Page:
The eternal curse of the career changer
July 30, 2014 9:24 AM   Subscribe

Hiring managers of MeFi: say you're looking at the resume or cover letter of a candidate who is a mid-life (or later) career changer. They are attempting to come into your field with much professional experience in a totally unrelated career, but little-to-no professional, paying experience in your field. Are there things about them that would make you run screaming? Things that would make you go "hmmmm...maybe..."?

My fear is that it seems like everyone only wants someone who is either fresh out of school, or else is experienced in doing exactly what the position requires. And as an oldster, I understand that I come with risks that young'uns do not. However, I am more than happy to take a major salary cut if it means I can get my foot in the door. And I am not the most professionally ambitious person, so chances that I'm going to be clawing my way up out of a position shortly after getting it are nil.

If it matters, I am attempting to move into a career where I have no paid experience, but a fair bit of experience doing the job for free/as a volunteer. I've tried to promote that for all it's worth, but so far it hasn't been working.

As always, thank you!
posted by Sockrates to Work & Money (12 answers total) 33 users marked this as a favorite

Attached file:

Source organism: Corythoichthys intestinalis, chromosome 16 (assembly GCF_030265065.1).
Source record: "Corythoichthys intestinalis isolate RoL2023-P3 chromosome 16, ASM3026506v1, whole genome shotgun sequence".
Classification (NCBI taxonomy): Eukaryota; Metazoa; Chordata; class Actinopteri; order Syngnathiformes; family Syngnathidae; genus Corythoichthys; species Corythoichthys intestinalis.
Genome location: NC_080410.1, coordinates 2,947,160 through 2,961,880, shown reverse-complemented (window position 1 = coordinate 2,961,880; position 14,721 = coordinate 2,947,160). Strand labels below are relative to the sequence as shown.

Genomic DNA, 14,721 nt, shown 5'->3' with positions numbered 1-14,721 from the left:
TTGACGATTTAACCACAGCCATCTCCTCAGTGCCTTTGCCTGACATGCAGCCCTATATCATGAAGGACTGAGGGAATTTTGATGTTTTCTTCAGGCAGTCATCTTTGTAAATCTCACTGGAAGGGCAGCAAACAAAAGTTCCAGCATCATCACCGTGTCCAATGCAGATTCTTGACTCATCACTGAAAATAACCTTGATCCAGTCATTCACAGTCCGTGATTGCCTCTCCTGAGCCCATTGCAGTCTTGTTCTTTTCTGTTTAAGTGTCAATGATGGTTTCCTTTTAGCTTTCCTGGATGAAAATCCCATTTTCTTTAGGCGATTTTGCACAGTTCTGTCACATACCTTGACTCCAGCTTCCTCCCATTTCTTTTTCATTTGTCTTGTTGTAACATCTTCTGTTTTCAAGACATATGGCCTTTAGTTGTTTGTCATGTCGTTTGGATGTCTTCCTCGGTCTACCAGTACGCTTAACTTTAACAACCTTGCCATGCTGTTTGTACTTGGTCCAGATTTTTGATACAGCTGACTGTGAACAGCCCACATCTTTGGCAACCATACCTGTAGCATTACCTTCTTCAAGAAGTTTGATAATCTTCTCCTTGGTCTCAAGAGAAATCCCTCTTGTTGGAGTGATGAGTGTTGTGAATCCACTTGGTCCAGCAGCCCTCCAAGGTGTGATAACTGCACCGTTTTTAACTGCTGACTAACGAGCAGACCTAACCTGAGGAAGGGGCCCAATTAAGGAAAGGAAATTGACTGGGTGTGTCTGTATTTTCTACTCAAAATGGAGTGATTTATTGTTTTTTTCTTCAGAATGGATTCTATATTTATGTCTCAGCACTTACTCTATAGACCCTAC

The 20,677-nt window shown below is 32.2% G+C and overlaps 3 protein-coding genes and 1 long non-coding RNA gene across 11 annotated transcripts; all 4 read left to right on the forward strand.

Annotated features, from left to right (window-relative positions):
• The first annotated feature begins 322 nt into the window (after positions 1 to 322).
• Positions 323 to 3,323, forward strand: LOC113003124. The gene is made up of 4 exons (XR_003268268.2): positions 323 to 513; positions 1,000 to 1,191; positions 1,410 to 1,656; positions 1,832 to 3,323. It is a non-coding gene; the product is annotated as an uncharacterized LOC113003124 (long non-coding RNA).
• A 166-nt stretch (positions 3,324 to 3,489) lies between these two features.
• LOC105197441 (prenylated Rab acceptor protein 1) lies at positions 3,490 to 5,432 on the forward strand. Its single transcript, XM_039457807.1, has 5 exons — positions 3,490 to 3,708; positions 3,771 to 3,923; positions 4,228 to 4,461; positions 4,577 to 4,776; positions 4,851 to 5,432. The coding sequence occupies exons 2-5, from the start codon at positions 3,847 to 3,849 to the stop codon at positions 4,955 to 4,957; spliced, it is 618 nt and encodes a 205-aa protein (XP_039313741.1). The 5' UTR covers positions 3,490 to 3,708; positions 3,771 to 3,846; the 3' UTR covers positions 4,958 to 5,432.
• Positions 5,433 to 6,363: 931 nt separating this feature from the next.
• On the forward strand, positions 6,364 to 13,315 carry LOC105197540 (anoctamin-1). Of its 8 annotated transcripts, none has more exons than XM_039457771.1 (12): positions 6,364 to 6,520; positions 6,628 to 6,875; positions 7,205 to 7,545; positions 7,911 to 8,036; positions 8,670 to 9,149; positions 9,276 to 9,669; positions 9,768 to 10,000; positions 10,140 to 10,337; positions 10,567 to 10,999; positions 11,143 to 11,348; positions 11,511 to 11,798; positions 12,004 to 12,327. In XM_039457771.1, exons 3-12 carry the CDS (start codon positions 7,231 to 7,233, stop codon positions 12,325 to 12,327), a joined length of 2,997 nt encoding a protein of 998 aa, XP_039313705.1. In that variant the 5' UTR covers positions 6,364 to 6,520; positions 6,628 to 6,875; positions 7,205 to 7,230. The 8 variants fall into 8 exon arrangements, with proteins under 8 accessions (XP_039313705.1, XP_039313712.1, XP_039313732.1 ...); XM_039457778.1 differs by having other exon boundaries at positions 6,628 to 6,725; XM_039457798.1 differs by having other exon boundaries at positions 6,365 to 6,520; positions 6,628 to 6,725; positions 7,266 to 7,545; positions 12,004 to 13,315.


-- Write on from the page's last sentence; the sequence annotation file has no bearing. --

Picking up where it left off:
Best answer: When I did this, I created "Experience Highlights" section, right after my profile. I lumped all my experience into categories that matched the positions for which I was applying. I didn't get into my specific jobs till page 2. I used my cover letter to outline all my relevant experience.
posted by Chaussette and the Pussy Cats at 9:27 AM on July 30, 2014 [12 favorites]

You would get more useful answers if you told us what field you are talking about.

One thing that is always good to see is a commitment to the field in question. Someone who has spent four years getting a degree in this field has a real commitment to it, structured training in some aspects of it, and respected people who can vouch for their abilities. Random volunteer experience doesn't match up to that.

The best thing you can do is to try to network from your volunteer opportunities. Do the people you've volunteered for know of any jobs they would recommend you for?

I am not the most professionally ambitious person, so chances that I'm going to be clawing my way up out of a position shortly after getting it are nil.

That is something that I definitely don't want to hear. If you give off that vibe, I'm probably not going to hire you.
posted by grouse at 9:35 AM on July 30, 2014

Best answer: As someone who reviews resumes (but is not a hiring manager), I'm looking for the mid-career changer to address and explain the career change. It doesn't have to be complicated, but it's helpful to see a sentence that makes it clear the candidate isn't just randomly applying to a job where they don't have much experience, but that they are doing it on purpose and for a reason. (and the reason, "I am passionate about [field]" isn't going to cut it. Why? Since when? Why do I care if you love [field]?) In the interview, I like to see a willingness to learn and general enthusiasm for the field. (that's true for everyone, but I would be really looking out for it with someone mid-career and new to the field).
posted by chocotaco at 9:36 AM on July 30, 2014 [12 favorites]

The thing that makes the biggest difference for me is application materials that are legitimately tailored to the position.

Talk about how the skills that you've developed doing x will help you do y, and talk enough about the current state of y to make it clear that you have a good understanding of current practices.